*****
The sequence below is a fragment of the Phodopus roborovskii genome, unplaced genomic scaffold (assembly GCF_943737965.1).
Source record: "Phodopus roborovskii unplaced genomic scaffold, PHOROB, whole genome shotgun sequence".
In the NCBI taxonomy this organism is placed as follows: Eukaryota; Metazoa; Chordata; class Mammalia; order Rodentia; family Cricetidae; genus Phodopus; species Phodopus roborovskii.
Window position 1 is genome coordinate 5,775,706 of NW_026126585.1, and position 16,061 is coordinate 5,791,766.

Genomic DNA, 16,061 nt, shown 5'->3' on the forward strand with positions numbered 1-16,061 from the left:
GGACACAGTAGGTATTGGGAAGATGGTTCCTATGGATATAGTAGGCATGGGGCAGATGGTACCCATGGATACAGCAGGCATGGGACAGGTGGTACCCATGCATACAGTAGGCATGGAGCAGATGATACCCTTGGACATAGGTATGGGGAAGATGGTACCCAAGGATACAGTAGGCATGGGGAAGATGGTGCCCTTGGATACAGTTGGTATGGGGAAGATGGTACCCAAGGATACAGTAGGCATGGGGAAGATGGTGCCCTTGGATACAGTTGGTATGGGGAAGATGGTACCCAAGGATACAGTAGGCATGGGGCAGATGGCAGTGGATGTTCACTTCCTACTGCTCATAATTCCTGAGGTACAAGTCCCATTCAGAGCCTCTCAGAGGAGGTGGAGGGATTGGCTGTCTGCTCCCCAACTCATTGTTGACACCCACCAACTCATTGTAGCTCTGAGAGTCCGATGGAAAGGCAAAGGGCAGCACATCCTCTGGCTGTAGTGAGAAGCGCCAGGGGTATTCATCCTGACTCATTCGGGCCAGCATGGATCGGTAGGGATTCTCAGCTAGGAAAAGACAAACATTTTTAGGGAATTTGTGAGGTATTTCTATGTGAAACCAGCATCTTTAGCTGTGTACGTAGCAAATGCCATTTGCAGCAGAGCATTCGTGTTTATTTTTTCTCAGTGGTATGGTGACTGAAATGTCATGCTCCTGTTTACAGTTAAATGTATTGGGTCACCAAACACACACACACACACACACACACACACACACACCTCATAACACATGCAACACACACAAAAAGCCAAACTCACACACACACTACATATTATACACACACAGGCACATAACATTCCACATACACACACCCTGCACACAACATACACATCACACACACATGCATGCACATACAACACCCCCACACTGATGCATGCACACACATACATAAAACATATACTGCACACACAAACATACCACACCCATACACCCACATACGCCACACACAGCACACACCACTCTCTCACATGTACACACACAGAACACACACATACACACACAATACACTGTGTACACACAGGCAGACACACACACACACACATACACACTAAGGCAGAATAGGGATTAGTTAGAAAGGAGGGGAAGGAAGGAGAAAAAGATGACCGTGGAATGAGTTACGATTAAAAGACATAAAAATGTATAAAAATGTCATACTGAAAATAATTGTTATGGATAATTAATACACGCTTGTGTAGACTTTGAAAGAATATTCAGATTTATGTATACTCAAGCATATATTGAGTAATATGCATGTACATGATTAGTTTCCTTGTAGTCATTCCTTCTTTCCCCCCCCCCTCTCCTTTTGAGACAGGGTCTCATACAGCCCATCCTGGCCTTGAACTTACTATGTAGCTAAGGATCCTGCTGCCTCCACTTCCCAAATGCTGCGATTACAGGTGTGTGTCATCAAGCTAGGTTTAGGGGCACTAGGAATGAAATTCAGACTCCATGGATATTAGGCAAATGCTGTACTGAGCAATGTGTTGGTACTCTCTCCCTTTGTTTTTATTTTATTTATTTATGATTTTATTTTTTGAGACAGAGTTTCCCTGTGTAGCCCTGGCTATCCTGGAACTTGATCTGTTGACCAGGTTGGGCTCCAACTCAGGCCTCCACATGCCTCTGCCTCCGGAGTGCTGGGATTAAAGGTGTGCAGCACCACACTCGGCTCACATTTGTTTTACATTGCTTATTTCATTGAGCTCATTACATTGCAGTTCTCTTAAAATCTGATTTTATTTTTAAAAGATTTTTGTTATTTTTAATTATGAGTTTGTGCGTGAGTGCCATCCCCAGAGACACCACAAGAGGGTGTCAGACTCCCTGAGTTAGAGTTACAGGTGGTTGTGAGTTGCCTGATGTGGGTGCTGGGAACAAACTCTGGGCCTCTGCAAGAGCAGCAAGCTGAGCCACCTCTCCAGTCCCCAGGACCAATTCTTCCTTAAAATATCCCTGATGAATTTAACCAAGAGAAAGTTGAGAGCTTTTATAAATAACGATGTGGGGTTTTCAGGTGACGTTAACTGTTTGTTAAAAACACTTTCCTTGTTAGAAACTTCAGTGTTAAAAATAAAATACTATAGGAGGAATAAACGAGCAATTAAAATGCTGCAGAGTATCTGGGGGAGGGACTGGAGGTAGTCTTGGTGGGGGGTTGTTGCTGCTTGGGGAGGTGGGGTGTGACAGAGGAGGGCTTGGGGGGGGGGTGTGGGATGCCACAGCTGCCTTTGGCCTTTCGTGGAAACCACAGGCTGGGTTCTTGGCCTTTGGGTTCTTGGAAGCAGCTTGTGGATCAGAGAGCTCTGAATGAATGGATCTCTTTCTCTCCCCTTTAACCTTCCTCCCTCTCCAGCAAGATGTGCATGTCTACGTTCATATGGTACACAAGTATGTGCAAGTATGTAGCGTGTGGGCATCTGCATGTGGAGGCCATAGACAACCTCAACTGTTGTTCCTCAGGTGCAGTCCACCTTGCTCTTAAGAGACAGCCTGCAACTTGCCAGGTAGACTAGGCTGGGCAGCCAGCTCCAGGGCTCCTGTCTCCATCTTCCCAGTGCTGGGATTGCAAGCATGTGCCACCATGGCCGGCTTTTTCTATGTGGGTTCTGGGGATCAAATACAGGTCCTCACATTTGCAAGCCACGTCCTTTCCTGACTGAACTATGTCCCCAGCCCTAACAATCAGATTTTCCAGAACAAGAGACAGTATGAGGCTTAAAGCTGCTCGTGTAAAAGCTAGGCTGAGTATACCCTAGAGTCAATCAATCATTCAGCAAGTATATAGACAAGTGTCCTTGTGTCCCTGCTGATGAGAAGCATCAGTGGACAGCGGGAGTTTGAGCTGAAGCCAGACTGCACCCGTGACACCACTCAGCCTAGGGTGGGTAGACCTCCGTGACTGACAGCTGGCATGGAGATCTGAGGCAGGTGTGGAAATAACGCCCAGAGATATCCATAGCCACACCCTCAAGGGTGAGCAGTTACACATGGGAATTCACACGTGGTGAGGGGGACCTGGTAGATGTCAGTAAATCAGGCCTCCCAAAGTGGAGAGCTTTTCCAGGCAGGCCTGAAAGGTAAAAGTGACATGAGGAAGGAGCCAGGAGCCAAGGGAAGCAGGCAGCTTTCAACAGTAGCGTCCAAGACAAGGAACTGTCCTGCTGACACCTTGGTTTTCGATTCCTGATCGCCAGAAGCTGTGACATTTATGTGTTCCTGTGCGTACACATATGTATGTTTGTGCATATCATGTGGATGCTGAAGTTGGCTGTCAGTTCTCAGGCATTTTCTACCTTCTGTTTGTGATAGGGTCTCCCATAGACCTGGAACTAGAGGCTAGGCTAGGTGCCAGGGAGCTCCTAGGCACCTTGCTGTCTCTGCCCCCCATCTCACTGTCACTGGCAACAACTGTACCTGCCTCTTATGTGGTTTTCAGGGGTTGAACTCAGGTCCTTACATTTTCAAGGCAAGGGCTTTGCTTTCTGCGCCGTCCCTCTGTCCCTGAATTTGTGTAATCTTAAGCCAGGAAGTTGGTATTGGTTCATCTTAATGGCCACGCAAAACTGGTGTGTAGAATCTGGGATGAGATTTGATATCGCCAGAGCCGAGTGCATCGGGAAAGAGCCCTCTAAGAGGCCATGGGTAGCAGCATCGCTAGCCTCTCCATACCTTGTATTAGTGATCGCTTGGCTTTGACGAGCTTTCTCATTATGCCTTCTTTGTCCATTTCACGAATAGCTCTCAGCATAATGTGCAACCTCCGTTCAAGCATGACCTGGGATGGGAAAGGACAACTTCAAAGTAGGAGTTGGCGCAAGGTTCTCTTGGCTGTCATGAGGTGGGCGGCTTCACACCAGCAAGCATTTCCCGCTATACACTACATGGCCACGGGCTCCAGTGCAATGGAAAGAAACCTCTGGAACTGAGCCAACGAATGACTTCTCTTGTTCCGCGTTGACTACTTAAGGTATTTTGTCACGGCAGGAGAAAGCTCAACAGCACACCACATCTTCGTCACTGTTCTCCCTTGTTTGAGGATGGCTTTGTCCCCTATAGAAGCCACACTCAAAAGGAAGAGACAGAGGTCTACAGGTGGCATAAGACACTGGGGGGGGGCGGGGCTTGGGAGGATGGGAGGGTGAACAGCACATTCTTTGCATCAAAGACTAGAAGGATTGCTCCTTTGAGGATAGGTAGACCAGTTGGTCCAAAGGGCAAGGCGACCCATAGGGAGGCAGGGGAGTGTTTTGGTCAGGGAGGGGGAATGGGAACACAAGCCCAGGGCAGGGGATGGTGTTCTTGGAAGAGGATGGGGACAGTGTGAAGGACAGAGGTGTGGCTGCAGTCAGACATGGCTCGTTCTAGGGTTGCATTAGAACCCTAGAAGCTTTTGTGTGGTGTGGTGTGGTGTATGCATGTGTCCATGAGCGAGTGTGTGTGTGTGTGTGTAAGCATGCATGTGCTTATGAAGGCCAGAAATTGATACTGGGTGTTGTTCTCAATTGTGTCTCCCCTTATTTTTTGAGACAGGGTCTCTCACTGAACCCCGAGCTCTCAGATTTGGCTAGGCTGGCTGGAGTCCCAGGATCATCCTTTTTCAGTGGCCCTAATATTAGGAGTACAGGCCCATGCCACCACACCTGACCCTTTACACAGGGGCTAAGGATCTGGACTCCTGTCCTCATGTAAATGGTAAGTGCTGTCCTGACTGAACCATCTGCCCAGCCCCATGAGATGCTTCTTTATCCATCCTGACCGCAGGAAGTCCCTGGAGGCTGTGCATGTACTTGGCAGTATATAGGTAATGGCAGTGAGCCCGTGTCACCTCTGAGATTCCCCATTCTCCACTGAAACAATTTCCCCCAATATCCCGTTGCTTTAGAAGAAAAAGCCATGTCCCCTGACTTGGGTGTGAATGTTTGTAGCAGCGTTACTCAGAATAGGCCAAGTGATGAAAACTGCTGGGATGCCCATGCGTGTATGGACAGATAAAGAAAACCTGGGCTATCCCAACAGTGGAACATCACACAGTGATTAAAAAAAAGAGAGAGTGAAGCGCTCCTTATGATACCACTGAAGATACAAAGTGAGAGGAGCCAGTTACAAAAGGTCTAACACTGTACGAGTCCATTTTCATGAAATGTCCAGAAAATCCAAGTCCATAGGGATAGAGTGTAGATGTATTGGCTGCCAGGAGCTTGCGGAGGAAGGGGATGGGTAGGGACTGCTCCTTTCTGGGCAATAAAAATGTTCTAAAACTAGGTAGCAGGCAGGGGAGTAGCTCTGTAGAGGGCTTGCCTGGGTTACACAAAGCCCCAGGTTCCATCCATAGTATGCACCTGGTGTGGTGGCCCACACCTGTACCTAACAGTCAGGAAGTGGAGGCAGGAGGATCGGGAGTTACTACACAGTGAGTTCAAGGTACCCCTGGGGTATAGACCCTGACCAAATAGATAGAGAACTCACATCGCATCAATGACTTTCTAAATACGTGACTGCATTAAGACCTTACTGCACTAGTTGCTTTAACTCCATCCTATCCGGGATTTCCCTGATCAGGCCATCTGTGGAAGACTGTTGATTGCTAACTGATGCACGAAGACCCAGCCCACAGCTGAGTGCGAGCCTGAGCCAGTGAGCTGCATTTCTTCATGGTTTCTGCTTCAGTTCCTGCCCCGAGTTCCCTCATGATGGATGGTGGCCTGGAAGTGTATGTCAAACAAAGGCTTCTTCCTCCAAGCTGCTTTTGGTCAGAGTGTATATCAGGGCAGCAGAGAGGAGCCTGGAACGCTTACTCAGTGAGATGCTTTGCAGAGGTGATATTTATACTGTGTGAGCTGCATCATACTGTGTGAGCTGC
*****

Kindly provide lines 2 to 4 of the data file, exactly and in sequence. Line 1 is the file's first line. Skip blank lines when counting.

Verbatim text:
Source record: "Phodopus roborovskii unplaced genomic scaffold, PHOROB, whole genome shotgun sequence".
In the NCBI taxonomy this organism is placed as follows: Eukaryota; Metazoa; Chordata; class Mammalia; order Rodentia; family Cricetidae; genus Phodopus; species Phodopus roborovskii.
Window position 1 is genome coordinate 5,775,706 of NW_026126585.1, and position 16,061 is coordinate 5,791,766.